SUB: You just announced that you’ve raised $1.5 million in Seed funding. Why was this a particularly good time to raise outside funding?
Stephens: We believe that Knightscope has the right vision, the right team and the right product at the right time. Similar to the microcomputer revolution of the early eighties and the massive adoption of the World Wide Web in the nineties, we strongly feel that we are on the leading edge of the autonomous technology and robotics revolution. It is an extraordinarily exciting time to be developing autonomous robots for such a noble cause—the prediction and prevention of crime.
SUB: How do you plan to use the funds, and do you have plans to seek additional outside funding in the near future?
Stephens: Funding from Knightscope’s oversubscribed Seed round will be utilized to continue beta testing of its K5 Autonomous Data Machine. Unfortunately, we are not making any announcements regarding future funding at this time.
SUB: What was the inspiration behind the idea for Knightscope? Was there an ‘aha’ moment, or was the idea more gradual in developing?
Stephens: Knightscope was originally founded in response to the tragic events at Sandy Hook and the Boston Marathon. We believed that we could greatly reduce crime by effectively crowdsourcing security—we would provide the public with open, transparent access to real-time data and alerts and allow them to contribute important information to authorities to more rapidly and effectively save lives and money.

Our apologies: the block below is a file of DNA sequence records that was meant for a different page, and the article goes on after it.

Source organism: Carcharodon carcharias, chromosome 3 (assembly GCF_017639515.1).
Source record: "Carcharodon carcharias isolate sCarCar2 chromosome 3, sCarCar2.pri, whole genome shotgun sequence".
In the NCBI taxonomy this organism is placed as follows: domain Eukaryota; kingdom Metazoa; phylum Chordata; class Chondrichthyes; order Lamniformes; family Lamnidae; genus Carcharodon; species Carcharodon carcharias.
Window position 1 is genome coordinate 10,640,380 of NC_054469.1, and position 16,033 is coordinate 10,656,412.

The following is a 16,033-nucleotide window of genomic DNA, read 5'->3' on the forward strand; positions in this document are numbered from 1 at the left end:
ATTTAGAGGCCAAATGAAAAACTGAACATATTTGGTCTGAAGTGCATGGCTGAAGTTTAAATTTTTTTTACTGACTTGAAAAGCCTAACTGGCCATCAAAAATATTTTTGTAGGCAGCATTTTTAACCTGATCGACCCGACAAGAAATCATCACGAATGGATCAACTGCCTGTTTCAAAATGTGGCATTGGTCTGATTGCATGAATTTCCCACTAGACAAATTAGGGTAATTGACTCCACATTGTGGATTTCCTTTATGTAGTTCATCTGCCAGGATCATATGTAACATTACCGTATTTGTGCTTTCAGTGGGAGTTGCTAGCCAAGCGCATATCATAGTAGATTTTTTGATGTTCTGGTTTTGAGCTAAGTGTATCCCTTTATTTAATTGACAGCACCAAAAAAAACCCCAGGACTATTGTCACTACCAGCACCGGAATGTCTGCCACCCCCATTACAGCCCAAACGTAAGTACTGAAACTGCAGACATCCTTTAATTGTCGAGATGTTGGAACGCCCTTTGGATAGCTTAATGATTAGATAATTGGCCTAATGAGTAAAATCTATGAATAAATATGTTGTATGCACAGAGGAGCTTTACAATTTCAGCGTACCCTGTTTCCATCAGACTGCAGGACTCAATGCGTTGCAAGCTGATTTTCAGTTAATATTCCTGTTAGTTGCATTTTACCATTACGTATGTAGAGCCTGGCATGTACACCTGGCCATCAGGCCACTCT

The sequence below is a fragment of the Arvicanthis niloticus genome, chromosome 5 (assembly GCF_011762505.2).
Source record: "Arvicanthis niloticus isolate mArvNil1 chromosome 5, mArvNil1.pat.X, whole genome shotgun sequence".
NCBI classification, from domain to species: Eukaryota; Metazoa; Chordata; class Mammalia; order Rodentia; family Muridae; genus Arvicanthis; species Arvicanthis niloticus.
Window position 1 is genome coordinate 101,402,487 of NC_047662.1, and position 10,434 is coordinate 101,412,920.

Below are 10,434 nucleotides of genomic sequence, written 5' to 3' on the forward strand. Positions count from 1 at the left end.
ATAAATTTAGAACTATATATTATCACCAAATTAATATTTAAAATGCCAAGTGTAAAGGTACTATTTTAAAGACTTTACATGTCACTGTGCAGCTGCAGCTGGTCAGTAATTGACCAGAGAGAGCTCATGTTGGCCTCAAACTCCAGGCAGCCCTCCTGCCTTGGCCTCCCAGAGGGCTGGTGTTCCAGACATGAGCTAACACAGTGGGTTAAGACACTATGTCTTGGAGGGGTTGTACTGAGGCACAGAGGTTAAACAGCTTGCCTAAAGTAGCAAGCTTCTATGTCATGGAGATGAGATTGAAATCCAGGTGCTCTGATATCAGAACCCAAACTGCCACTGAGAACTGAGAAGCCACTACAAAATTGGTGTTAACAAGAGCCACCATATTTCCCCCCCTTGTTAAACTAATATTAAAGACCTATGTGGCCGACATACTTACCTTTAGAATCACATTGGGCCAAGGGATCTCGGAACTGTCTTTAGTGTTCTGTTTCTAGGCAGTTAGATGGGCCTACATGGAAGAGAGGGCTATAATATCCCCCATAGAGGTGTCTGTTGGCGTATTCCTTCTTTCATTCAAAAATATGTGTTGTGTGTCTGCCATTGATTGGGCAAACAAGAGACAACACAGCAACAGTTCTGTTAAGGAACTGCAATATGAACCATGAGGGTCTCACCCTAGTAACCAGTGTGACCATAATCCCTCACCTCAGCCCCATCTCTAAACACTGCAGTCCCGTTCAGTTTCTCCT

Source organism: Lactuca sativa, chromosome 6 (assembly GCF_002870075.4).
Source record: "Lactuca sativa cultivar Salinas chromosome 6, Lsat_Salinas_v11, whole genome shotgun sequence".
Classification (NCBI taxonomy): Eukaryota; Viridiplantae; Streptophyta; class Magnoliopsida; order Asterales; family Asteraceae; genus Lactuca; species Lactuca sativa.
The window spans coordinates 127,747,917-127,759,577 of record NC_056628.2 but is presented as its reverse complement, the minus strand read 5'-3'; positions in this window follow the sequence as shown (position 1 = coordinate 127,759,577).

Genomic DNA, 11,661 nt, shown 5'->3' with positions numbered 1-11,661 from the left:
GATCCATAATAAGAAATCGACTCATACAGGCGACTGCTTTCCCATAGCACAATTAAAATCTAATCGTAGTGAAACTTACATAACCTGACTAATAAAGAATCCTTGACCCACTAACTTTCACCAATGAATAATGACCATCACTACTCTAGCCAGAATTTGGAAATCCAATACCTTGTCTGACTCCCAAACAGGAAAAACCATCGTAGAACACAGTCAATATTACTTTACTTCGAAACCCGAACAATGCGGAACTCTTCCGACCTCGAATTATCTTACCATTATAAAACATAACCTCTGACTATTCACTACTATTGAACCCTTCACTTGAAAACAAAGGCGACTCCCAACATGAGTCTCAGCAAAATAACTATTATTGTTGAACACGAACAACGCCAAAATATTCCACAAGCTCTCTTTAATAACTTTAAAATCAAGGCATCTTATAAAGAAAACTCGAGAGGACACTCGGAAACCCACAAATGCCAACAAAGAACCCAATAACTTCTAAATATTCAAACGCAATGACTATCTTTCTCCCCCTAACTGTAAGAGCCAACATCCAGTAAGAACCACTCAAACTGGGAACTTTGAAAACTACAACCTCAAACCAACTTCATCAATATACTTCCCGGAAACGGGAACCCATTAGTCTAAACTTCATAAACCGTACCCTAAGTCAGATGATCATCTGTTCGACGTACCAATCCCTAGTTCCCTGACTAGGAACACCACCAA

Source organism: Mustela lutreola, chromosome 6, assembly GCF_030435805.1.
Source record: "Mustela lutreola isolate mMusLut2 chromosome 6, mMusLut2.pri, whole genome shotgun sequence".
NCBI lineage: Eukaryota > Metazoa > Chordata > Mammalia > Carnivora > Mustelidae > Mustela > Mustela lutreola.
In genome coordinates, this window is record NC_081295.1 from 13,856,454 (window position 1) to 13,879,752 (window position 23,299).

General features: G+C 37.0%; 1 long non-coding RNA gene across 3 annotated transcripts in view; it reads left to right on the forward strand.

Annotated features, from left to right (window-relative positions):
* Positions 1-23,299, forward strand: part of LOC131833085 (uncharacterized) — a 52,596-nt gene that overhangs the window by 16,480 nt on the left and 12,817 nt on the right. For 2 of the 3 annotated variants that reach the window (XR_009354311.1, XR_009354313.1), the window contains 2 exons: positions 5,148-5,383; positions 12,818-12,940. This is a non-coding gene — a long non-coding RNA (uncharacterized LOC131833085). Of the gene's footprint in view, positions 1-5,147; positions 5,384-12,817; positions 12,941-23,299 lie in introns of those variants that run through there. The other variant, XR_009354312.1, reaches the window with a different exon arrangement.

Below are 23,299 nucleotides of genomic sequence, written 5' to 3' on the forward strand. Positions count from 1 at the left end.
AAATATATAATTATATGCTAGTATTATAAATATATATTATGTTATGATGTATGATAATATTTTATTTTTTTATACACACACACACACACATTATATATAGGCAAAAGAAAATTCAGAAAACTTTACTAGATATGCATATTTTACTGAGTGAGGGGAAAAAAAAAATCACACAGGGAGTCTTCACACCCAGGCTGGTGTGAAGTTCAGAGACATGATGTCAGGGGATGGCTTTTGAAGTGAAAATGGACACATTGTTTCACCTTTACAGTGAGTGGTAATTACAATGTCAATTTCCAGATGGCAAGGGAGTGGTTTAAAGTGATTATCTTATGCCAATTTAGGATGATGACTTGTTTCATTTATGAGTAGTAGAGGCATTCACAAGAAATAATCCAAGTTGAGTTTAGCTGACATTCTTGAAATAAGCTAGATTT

Our long-term goal is to show that with a combination of hardware, software, and collaborative social engagement, we will cut crime by 50 percent.
SUB: What were the first steps you took in establishing the company?
Stephens: A great company is only as good as its weakest link. Our first steps in establishing the company were to define the company’s DNA—a philosophy and set of principles to be driven through the entire organization—and begin hiring a stellar team capable of executing the plan.
SUB: How did you come up with the name? What is the story or meaning behind it?